Notes and Editorial Reviews
Arias. Toccata in a
Claudio Astronio, cond; Susanne Rydén (sop); Martin Oro (ct); LIsandro Abadie (bar); Harmonices Mundi (period instruments)
BRILLIANT 94258 (2 CDs: 129:53
Text and Translation)
The story I have read about Alessandro Stradella involves his involvement with various plots in Rome during his early years, so much so that assassins were sent to seek him out. They found him conducting music in a church, but they made the mistake of stopping to listen. So profoundly moved were they that they stated something to the effect that anyone who was capable of such heavenly music deserved to live. And so instead of having to fight his way out of the predicament and possibly dying in the attempt, Stradella was allowed to go into exile to Venice. Where, of course, he promptly seduced the mistress of Count Alvise Contarini, thus honing his personal skills developed at the court of the notorious Queen Christina of Sweden at the Colonna Palace, where he had been apprenticed for some time. The tale may well be apocryphal, but it nonetheless serves as a wonderful reason behind the aspects of love that abound on this disc.
Many of his 300 or so works are centered on the subject of love, to no one’s surprise. These two discs contain no fewer than 36 solo arias, prefaced by one of his rarer moments of instrumental composition, a keyboard toccata. This is a complex contrapuntal work that is reminiscent of either Froberger or Frescobaldi, with generous sequences, echo effects, and imitation throughout. Had this been written by Johann Sebastian Bach it would be in the repertoire of every harpsichordist, but Stradella’s main interests lay in the realm of vocal music. The arias themselves all reflect his careful attention to the sentiments expressed in the poetry. He is not afraid to use musical devices to outline the often lyrical (and sometimes downright erotic) texts, such as turning to minor mode suddenly without warning, as he does in “Quanto è bella,” or using a basso ostinato to reflect the continuous rolling of thoughts in “Pensier ostinato.” In “Non fia mai” he exploits the dexterity of the line as if casting aside caution as the textual lover does when confronted with infidelity. Several of the arias were intended as insertions to operas by Cavalli, including “Dormite, occhi,” in which a lovely solo violin puts Giasone to sleep, while a tortuous harmony pervades the aria “Mio cor, che se fa?” This collection proves beyond a doubt that Stradella’s reputation for outlining a poetic text was entirely justified.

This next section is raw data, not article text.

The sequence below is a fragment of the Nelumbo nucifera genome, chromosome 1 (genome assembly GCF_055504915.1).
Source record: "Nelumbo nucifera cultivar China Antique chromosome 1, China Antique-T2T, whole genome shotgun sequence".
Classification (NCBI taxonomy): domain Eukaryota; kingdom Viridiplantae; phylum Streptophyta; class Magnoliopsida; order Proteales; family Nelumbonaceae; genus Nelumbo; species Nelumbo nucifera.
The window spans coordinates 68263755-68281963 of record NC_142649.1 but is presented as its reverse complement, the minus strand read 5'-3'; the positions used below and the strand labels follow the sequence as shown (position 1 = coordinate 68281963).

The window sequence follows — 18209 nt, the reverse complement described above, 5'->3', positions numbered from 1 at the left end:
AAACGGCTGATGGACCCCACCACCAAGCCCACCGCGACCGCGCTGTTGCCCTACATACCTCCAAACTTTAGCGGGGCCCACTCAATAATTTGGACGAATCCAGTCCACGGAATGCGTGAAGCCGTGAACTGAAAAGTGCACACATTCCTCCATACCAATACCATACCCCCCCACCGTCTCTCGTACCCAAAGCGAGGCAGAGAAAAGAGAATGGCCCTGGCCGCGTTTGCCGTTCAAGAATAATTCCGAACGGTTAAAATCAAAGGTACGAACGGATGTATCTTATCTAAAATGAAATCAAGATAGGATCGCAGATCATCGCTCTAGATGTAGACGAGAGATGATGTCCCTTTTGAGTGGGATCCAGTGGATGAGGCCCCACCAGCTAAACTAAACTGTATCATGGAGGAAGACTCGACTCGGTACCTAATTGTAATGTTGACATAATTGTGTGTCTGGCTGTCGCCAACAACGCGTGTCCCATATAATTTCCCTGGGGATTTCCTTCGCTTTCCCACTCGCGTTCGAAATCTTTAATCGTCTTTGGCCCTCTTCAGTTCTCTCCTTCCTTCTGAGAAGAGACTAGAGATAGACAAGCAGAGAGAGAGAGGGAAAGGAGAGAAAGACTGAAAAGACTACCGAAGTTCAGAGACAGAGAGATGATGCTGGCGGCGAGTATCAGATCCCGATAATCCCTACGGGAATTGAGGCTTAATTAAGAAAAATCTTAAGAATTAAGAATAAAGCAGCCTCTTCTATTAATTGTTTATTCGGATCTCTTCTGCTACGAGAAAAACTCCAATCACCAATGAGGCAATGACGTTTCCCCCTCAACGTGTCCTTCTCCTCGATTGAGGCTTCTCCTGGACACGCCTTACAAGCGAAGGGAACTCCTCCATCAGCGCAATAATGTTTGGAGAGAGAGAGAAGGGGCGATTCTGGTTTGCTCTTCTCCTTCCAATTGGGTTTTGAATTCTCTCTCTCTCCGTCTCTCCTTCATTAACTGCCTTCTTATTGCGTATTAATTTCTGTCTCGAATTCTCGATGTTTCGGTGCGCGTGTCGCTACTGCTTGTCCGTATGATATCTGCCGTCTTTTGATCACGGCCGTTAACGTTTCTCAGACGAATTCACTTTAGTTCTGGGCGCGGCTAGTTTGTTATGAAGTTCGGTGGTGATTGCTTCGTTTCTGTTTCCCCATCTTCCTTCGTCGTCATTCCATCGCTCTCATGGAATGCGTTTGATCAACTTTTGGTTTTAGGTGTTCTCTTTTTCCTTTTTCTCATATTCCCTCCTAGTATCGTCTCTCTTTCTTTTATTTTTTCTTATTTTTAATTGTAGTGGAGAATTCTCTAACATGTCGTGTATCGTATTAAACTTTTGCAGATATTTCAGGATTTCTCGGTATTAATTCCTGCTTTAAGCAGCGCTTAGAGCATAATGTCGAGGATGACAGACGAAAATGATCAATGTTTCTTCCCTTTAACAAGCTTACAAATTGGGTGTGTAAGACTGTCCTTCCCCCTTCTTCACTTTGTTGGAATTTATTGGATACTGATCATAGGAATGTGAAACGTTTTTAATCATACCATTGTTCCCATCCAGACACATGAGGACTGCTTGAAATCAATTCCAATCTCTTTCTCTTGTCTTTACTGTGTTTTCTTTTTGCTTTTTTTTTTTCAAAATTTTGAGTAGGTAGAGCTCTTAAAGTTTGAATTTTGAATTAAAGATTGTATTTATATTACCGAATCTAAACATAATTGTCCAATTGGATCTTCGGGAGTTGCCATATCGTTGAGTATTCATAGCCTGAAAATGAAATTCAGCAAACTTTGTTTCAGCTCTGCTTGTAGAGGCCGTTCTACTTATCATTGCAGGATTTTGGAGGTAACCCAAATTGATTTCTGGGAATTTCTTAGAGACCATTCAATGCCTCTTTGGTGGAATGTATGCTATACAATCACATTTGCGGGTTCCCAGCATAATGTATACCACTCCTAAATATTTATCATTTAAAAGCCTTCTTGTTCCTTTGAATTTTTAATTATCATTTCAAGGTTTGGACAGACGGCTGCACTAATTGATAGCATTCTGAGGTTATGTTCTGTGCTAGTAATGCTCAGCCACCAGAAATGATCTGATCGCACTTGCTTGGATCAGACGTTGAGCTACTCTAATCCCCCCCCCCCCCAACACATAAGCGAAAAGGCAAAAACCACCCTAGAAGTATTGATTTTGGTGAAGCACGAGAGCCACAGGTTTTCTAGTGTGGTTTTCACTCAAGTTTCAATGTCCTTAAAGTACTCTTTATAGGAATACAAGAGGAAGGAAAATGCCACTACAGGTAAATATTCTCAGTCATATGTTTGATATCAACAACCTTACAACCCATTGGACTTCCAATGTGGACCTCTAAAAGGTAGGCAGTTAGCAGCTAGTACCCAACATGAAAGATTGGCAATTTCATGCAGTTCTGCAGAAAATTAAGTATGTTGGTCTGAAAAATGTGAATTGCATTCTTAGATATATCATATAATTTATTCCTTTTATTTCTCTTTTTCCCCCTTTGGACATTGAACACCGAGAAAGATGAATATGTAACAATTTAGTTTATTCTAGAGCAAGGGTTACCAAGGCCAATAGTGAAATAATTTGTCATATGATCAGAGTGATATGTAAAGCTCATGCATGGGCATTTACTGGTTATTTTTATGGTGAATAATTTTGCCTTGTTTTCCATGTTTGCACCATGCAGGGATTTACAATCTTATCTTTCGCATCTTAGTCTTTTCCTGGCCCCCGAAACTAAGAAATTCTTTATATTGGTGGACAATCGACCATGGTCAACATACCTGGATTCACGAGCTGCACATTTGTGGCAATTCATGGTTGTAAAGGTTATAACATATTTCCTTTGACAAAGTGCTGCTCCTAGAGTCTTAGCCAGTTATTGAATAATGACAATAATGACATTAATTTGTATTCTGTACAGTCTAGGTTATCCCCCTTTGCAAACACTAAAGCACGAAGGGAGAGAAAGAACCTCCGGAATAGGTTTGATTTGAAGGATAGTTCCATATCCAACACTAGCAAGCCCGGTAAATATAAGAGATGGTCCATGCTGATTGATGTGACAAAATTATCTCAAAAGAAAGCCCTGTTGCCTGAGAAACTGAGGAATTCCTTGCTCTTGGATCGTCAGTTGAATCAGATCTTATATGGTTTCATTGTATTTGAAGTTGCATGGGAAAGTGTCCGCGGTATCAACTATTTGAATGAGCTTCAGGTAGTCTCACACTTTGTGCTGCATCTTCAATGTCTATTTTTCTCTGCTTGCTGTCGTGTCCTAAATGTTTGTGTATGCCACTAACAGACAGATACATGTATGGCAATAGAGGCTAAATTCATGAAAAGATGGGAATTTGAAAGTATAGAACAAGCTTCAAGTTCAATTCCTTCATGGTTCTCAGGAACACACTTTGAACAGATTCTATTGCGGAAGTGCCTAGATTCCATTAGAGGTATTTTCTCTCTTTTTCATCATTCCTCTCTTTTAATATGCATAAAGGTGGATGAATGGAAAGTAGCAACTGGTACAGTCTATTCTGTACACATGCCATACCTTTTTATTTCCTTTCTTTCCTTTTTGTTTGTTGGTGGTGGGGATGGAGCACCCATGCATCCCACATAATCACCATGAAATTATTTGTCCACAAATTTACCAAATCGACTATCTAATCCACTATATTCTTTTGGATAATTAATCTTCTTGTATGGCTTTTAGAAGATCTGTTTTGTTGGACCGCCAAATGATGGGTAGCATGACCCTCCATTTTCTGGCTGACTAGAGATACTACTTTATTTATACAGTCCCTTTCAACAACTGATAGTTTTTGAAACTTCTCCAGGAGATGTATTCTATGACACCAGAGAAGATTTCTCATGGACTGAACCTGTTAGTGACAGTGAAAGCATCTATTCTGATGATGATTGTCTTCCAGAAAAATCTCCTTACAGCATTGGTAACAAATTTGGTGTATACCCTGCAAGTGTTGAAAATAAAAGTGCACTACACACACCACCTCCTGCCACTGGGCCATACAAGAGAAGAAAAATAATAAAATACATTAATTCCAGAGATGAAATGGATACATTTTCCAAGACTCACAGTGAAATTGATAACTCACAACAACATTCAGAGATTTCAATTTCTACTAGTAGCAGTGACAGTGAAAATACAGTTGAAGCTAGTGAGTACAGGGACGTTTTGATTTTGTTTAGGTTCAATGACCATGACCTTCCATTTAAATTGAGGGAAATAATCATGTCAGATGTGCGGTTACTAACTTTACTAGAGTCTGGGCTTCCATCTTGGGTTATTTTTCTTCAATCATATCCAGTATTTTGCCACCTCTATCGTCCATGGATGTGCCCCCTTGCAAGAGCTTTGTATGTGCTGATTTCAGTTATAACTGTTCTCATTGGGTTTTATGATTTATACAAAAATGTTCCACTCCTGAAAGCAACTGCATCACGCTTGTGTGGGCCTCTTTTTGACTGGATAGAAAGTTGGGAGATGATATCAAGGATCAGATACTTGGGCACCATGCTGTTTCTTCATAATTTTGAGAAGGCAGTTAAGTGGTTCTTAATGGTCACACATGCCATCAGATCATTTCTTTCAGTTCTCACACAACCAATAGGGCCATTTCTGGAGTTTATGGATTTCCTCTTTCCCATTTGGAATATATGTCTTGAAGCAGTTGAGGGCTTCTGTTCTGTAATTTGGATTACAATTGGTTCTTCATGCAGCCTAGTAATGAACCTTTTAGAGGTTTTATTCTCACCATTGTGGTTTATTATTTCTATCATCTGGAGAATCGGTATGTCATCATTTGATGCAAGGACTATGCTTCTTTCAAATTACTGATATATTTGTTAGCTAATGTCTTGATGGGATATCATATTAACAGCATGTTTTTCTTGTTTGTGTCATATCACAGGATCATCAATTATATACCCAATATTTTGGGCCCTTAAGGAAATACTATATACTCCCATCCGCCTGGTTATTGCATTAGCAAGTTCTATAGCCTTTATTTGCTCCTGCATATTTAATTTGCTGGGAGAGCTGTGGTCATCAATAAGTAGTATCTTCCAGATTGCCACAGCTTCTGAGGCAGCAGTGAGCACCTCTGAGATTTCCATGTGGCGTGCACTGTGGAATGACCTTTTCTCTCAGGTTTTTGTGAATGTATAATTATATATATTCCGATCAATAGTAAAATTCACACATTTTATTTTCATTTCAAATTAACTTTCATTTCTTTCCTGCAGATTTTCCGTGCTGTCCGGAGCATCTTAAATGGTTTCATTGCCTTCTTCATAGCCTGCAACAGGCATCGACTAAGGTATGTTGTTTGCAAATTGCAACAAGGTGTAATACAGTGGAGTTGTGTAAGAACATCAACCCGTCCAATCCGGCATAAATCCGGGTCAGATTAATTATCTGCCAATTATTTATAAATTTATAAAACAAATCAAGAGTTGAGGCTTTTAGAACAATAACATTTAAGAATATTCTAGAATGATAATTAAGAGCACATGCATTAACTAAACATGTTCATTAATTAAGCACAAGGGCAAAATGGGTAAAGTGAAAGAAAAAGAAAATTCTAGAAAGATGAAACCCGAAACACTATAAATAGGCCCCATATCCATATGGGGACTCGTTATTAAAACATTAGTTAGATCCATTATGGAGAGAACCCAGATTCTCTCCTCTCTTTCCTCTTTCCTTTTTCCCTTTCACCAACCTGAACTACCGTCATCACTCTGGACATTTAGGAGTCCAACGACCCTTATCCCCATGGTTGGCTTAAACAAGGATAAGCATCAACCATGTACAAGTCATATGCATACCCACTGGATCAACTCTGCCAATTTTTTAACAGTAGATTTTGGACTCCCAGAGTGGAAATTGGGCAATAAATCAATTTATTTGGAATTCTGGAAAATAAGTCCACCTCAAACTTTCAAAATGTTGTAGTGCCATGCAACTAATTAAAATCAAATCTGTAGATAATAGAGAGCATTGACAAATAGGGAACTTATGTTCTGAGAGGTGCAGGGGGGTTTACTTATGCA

The ensemble Harmonices Mundi has proven itself a worthy interpreter of Stradella’s music. Soprano Susanne Rydén finely deflects the pitch at the appropriate moments of grief and anguish, making the harmony quite pungent with almost quarter-tone dissonance. Martin Oro’s fruity countertenor handles the lines with ease, while Lisandro Abadie has a virile, powerful bass. The various accompaniments are well chosen, from guitar, theorbo, or lute, while the violins enter as excellent counterpoint to the voice in those arias that are operatically derived. In short, this is an excellent rendition of these works, and I recommend it highly.
FANFARE: Bertil van Boer